Schenectady County

GE, college team on tech degree option

Inside General Electric’s Energy Learning Center, GE wind turbine technicians spend 500 hours in cla

Inside General Electric’s Energy Learning Center, GE wind turbine technicians spend 500 hours in classrooms and in practical, hands-on field lab training to become senior certified technicians. And now, thanks to a new partnership between GE and Excelsior College, they can also earn up to 49 credit hours toward a bachelor’s degree for the time they spend getting certified.

“Excelsior College recognizes the future of adult education will be increasingly aligned with the needs of businesses and workers alike, including the energy industry,” said college President Dr. John Ebersole.

As part of the partnership, Excelsior is creating a new concentration in renewable energy technologies. It will be available starting today. GE employees who complete their certification training can put their 49 credits toward the degree.

Nick Stewart, an instructor at the Energy Learning Center and an Excelsior student, said that since Excelsior is an online degree program, it fits well with the sometimes complicated schedules of professional wind turbine operators.

“Unlike other online universities, you don’t have to spend a certain amount of time online at Excelsior — you just have to finish your requirements each week,” he said. Since technicians are always

on call, he said, it would be difficult for them to spend a certain amount of time each day in an online classroom. Instead, the school issues weekly requirements.

According to Stewart, the ability to earn credits for a bachelor’s degree is helpful because most wind turbine technicians only need a certificate or an associate’s degree to get their jobs. Getting a bachelor’s degree provides extra training and opportunities for advancement.

Stewart explained that GE employees will spend part of their schooling at the Energy Learning Center, where they’ll learn how to use troubleshooting software that is capable of identifying the exact piece of equipment involved with a malfunction.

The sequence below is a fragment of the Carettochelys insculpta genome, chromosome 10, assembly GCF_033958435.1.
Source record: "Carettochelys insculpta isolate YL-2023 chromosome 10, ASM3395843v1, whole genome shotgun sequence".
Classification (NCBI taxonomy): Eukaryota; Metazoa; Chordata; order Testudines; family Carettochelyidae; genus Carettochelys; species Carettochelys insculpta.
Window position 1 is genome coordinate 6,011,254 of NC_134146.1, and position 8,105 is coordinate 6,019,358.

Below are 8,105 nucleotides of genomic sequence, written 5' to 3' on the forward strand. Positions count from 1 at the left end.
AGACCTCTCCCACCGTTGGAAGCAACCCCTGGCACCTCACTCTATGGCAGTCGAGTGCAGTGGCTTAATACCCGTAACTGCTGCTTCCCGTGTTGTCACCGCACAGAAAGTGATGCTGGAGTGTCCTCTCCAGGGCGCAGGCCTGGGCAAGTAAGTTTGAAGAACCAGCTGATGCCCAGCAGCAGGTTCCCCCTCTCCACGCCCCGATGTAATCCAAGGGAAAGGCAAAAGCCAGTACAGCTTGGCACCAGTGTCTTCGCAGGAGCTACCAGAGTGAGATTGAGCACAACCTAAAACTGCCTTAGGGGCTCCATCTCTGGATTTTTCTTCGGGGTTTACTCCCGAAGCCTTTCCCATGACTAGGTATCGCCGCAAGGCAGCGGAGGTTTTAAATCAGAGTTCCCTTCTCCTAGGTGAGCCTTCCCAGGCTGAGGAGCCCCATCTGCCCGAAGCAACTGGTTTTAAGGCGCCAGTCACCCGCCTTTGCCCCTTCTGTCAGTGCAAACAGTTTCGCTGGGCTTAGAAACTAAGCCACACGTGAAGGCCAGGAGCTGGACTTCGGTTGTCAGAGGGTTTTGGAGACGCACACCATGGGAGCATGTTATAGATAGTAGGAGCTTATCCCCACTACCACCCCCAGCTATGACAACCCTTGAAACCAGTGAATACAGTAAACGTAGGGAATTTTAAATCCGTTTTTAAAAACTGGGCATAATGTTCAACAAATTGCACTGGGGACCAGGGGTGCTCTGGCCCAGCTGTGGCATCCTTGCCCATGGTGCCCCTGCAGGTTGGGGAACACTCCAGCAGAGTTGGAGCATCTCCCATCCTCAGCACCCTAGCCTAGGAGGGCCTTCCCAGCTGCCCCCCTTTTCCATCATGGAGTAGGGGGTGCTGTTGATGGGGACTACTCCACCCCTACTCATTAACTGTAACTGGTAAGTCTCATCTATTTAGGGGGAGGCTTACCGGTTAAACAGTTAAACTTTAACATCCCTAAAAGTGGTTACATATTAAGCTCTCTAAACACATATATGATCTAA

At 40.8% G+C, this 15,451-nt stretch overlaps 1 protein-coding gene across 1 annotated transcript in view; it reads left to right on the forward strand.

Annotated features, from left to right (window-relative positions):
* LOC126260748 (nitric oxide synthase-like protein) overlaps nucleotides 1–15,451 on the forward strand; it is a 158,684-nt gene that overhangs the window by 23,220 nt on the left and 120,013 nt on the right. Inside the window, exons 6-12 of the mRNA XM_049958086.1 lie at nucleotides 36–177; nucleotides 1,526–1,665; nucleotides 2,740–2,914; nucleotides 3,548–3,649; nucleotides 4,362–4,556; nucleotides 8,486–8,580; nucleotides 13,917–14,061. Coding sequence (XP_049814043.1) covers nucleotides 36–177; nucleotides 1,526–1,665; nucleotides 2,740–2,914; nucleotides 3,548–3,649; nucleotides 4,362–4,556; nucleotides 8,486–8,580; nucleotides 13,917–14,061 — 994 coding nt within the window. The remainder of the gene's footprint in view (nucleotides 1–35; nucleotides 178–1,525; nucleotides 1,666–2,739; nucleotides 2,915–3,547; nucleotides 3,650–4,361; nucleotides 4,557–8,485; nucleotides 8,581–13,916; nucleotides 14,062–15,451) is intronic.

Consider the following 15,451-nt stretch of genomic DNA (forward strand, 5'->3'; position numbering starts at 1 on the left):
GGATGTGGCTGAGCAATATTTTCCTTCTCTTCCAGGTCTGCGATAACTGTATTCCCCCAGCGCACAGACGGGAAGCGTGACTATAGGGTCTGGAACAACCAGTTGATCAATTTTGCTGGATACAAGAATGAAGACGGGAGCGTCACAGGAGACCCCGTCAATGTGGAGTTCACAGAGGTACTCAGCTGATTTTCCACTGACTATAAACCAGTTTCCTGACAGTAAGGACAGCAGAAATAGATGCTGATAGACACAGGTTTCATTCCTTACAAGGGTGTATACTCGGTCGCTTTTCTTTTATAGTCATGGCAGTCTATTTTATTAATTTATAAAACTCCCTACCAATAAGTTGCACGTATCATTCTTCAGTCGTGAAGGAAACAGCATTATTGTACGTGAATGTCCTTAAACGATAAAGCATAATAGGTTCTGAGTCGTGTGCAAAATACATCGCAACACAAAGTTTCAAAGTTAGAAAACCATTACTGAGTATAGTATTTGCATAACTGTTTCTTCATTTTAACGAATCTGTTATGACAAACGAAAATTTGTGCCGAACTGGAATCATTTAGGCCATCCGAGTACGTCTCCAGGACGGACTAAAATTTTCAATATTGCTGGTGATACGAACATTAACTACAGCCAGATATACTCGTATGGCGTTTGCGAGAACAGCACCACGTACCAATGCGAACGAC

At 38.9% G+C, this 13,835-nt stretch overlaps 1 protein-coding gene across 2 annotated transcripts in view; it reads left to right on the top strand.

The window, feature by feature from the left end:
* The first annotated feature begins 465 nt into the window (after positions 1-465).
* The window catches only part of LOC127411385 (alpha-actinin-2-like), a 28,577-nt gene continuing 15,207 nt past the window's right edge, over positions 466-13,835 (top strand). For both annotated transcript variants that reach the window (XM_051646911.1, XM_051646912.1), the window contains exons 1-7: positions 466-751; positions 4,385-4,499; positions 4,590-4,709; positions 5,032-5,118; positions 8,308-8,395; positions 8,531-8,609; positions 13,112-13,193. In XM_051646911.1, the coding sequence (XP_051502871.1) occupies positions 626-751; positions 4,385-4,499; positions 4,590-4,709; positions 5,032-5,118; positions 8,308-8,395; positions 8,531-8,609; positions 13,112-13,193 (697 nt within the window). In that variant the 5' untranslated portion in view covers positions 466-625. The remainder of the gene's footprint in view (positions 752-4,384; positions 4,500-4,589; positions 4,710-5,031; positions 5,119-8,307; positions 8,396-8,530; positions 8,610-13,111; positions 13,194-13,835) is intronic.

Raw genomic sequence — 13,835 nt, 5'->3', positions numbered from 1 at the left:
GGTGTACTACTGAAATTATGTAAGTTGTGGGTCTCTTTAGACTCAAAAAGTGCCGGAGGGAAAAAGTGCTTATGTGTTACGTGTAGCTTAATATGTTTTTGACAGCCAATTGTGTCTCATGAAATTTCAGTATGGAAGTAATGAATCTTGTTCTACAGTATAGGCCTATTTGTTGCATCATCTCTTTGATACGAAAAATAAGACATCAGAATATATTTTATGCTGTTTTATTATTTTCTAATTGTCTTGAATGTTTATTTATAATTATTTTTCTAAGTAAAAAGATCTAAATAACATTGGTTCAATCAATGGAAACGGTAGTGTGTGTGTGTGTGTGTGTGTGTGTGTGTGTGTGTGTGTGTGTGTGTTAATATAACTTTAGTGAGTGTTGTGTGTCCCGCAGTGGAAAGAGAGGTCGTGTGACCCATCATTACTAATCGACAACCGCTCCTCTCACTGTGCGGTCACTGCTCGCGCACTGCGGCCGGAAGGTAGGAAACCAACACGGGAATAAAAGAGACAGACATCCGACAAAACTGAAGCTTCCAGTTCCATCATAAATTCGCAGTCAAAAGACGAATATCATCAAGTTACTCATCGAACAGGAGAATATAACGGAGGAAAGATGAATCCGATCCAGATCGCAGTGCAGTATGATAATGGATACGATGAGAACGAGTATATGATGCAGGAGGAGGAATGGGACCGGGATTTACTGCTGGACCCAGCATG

Since the wind is always changing speed and direction, turbine technicians need to know how to adjust the turbines so that they operate at maximum efficiency.

He and other instructors at the Energy Learning Center go into equipment and purposefully create faults for their students to identify as part of a typical lesson. Technician-students are then challenged to find and fix the fault.

“It’s kind of nice,” Stewart said. “I spent all of my time when I was working on a turbine fixing faults, and now I get to create them. … We try to make the lessons as interesting and participatory as possible.”

Technicians work on actual GE wind turbine equipment, including the nacelle — a white, bus-shaped box that contains a turbine’s electricity generating equipment. In the field, the device would be 250 feet up in the air and could power between 600 and 700 homes while running at full capacity. In the GE lab, it sits on the ground and is surrounded by several other accessible pieces of turbine equipment.

After completing their certification program, GE employees can fulfill the remainder of the requirements for a bachelor’s degree through Excelsior College’s online courses.

Dan Lance, the manager of learning and development for GE’s renewable energy business, said that the maximum number of credits would put a person 40 percent of the way toward a bachelor’s degree.

“This program will make a bachelor’s degree more reachable for our technicians. Of about 300 technicians in the country, 250 of them are eligible to enter this program.”

Lance added that the partnership was especially valuable both as a tool for recruiting technicians to GE and as a way to retain them. He also said it would be effective in helping technicians advance in their field.

“Think of the value of having someone who has worked on turbines for part of their career advancing to the level where they would be designing them,” Lance said.

The dean of the School of Business and Technology for Excelsior College, Dr. Jane LeClair, said that the partnership will help keep students and technicians moving forward in their fields.

Travis Anderson, site leader for GE at the Blue Canyon Wind Farm in Oklahoma, has worked at wind farm sites using GE turbines for five years, according to a news release. He’s one of the first GE service technicians to enroll in the Excelsior program and is now eligible for 48 college credits.

“The renewable energy college credits program with Excelsior College is important to us as GE employees because it recognizes the value of our training and rewards us for our classroom and practical work experience,” he said.

Categories: Uncategorized

Leave a Reply